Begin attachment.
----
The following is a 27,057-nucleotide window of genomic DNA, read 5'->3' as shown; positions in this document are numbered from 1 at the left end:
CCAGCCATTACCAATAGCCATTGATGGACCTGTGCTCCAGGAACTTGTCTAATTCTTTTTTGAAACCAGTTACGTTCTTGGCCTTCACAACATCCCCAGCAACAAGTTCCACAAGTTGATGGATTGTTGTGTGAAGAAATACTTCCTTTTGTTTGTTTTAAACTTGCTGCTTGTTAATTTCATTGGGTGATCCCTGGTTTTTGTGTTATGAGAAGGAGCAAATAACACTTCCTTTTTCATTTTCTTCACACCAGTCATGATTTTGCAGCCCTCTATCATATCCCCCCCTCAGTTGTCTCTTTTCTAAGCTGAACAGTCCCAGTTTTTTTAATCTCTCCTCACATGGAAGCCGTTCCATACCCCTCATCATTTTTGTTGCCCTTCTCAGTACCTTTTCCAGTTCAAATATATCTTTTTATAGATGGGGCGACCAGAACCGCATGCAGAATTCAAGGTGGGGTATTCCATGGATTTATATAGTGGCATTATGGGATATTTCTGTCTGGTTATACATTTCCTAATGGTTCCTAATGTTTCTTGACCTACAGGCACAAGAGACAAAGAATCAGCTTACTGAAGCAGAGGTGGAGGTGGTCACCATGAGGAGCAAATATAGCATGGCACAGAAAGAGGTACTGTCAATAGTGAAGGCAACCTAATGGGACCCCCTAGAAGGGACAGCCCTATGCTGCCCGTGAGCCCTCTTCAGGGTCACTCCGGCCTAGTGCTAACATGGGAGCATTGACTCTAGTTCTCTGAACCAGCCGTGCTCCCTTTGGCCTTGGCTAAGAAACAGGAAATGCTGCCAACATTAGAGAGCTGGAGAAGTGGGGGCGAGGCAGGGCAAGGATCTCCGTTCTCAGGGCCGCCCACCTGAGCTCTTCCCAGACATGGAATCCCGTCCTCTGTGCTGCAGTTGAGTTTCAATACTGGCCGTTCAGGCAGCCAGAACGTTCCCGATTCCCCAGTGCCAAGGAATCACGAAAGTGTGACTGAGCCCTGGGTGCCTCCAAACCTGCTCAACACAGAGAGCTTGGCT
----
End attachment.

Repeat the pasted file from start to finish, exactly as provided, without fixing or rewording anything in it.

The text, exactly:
The following is a 27,057-nucleotide window of genomic DNA, read 5'->3' as shown; positions in this document are numbered from 1 at the left end:
CCAGCCATTACCAATAGCCATTGATGGACCTGTGCTCCAGGAACTTGTCTAATTCTTTTTTGAAACCAGTTACGTTCTTGGCCTTCACAACATCCCCAGCAACAAGTTCCACAAGTTGATGGATTGTTGTGTGAAGAAATACTTCCTTTTGTTTGTTTTAAACTTGCTGCTTGTTAATTTCATTGGGTGATCCCTGGTTTTTGTGTTATGAGAAGGAGCAAATAACACTTCCTTTTTCATTTTCTTCACACCAGTCATGATTTTGCAGCCCTCTATCATATCCCCCCCTCAGTTGTCTCTTTTCTAAGCTGAACAGTCCCAGTTTTTTTAATCTCTCCTCACATGGAAGCCGTTCCATACCCCTCATCATTTTTGTTGCCCTTCTCAGTACCTTTTCCAGTTCAAATATATCTTTTTATAGATGGGGCGACCAGAACCGCATGCAGAATTCAAGGTGGGGTATTCCATGGATTTATATAGTGGCATTATGGGATATTTCTGTCTGGTTATACATTTCCTAATGGTTCCTAATGTTTCTTGACCTACAGGCACAAGAGACAAAGAATCAGCTTACTGAAGCAGAGGTGGAGGTGGTCACCATGAGGAGCAAATATAGCATGGCACAGAAAGAGGTACTGTCAATAGTGAAGGCAACCTAATGGGACCCCCTAGAAGGGACAGCCCTATGCTGCCCGTGAGCCCTCTTCAGGGTCACTCCGGCCTAGTGCTAACATGGGAGCATTGACTCTAGTTCTCTGAACCAGCCGTGCTCCCTTTGGCCTTGGCTAAGAAACAGGAAATGCTGCCAACATTAGAGAGCTGGAGAAGTGGGGGCGAGGCAGGGCAAGGATCTCCGTTCTCAGGGCCGCCCACCTGAGCTCTTCCCAGACATGGAATCCCGTCCTCTGTGCTGCAGTTGAGTTTCAATACTGGCCGTTCAGGCAGCCAGAACGTTCCCGATTCCCCAGTGCCAAGGAATCACGAAAGTGTGACTGAGCCCTGGGTGCCTCCAAACCTGCTCAACACAGAGAGCTTGGCT